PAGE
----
The county denied claims of 25 employees alleging psychological injury from the terror attack. A common factor in these denials was that the employees were not present at the training center when the gunman opened fire. One of the survivors said she was shot twice and had a colostomy as a result. She underwent four surgeries since the incident. She was denied prescription of the pain medication oxycodone and has also been denied physical therapy. In fact, she was left waiting days in the hospital before she was provided the necessary antibiotics she needed before going home.
Navigating the workers’ compensation system has been a nightmare for this employee and many others. When victims of such incidents are denied the care they desperately need, they naturally become more distraught and give up on the system because it’s tough to navigate and simply overwhelming to deal with. The amount of time and energy it takes is more than what these individuals have because they are struggling physically, psychologically and financially.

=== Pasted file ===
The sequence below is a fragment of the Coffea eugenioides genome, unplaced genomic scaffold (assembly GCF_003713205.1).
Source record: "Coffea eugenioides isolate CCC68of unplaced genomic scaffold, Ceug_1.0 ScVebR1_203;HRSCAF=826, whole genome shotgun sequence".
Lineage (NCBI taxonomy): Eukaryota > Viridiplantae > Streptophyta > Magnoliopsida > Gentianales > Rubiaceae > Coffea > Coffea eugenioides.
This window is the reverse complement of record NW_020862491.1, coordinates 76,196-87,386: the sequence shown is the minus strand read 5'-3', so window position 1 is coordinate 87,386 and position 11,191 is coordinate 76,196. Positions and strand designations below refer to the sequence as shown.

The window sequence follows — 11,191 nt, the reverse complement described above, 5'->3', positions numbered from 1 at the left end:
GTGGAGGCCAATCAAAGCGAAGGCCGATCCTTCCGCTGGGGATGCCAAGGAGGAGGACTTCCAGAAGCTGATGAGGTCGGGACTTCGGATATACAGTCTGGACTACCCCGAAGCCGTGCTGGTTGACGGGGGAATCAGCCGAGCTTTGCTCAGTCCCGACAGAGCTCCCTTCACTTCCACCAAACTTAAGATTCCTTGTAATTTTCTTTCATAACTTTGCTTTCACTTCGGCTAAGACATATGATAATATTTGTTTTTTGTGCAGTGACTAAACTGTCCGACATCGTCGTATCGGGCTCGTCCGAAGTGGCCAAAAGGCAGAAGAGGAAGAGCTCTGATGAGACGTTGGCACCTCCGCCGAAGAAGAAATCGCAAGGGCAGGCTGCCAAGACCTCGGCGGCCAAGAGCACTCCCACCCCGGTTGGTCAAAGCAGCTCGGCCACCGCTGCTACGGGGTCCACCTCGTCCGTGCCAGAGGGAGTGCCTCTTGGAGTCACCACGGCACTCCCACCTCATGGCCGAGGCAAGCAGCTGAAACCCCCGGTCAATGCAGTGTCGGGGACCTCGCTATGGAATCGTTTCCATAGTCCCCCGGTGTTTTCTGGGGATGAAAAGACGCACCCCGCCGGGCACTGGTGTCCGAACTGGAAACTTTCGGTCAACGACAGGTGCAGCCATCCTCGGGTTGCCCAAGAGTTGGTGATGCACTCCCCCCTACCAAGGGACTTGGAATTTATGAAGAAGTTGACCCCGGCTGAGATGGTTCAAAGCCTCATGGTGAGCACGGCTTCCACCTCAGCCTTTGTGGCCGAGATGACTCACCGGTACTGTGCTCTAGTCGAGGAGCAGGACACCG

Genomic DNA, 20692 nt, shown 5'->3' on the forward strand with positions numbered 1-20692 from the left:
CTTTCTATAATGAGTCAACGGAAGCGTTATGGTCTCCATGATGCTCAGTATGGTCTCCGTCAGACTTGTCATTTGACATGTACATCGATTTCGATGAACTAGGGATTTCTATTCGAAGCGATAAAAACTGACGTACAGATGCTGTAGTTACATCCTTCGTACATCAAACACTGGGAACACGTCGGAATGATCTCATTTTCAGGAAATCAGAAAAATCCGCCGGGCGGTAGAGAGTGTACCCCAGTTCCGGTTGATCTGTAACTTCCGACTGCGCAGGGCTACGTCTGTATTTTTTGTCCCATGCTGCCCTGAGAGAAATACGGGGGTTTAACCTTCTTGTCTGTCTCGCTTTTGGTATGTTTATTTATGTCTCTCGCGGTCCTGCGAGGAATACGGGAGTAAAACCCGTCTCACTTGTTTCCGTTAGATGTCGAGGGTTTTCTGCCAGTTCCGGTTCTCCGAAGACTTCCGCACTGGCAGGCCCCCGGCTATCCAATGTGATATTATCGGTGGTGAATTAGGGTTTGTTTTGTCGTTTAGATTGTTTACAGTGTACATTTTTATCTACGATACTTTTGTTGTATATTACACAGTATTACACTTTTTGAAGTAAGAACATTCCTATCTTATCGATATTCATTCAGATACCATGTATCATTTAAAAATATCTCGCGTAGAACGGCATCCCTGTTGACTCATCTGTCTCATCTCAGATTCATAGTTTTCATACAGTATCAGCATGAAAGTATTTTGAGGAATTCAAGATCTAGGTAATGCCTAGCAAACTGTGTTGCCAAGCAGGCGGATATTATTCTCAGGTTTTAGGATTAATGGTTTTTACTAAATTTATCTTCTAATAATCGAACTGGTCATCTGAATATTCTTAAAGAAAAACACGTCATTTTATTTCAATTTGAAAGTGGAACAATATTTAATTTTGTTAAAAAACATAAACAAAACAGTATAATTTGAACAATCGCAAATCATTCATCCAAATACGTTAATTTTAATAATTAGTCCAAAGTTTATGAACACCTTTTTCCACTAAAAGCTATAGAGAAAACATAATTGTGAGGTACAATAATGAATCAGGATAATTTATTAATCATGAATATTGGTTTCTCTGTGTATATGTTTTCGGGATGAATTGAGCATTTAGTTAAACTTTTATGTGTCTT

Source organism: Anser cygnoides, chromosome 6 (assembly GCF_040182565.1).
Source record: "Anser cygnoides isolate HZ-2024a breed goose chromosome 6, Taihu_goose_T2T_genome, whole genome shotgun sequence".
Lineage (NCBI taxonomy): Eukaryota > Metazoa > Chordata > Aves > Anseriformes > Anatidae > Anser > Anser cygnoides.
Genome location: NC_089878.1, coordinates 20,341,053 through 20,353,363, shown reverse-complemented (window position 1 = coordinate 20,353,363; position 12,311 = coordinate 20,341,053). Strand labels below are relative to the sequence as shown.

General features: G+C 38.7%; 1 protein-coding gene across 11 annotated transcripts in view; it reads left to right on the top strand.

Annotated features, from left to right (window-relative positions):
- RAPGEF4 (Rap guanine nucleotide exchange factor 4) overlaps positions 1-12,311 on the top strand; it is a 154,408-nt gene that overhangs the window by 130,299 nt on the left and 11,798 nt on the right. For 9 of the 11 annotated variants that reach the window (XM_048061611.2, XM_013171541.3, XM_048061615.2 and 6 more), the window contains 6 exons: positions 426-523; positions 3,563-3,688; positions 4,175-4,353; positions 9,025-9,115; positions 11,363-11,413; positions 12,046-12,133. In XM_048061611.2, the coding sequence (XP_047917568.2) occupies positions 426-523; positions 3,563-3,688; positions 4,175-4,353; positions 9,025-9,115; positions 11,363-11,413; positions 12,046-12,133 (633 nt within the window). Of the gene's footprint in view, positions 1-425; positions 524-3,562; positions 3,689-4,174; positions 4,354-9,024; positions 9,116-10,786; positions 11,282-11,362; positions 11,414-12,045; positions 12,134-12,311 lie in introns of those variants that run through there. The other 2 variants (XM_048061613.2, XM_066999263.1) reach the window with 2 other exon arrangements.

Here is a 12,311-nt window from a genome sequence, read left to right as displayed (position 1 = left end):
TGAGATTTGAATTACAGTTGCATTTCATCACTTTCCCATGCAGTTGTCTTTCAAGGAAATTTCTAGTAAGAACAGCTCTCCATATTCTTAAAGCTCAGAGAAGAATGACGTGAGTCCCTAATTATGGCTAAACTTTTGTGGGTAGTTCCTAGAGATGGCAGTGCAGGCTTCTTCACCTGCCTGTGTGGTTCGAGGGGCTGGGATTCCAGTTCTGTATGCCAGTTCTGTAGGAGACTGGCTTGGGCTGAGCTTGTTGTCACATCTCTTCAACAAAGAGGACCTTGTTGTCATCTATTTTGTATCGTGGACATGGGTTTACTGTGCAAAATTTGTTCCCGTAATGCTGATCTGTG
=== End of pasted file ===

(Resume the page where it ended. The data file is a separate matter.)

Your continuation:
Assemblywoman Eloise Reyes (D- San Bernardino) introduced legislation in December 2016 to help survivors of the San Bernardino terrorist attack by removing the roadblocks that keep workers who have survived such injuries from receiving treatment for post-traumatic stress disorder (PTSD) and other disorders. Assembly Bill 44 essentially removed a step in the workers’ compensation process called a “utilization review,” which requires a secondary physician to approve the medical treatment plan that has already been prescribed by the patient’s primary care physician.
This extra step has unfortunately created unnecessary delays that cause undue hardship, pain and delay of recovery. AB 44 also authorizes treating physicians to pursue the medical treatments necessary for patients to quickly return to work. A Nov. 20 article in The Sun told stories of survivors of the attack being cut off cold turkey from antidepressants or anti-anxiety medication by utilization review doctors. AB 44 is still awaiting referral to an Assembly policy committee. But, hopefully, this law will eliminate the roadblocks victims of terror attacks face when it comes to getting the care they need after a traumatic, life-changing event.
Whether you are the victim of a terrorist attack or a violent incident on the job, or if you have been injured in a workplace accident, it is important that you contact an experienced California workers’ compensation lawyer who will remain on your side, fight for your rights and help you obtain the critical care you need to recover physically and emotionally. Call the ODG Law Group at 818-230-2428 for a free consultation and comprehensive case evaluation.
Photo credit: The San Bernardino Sun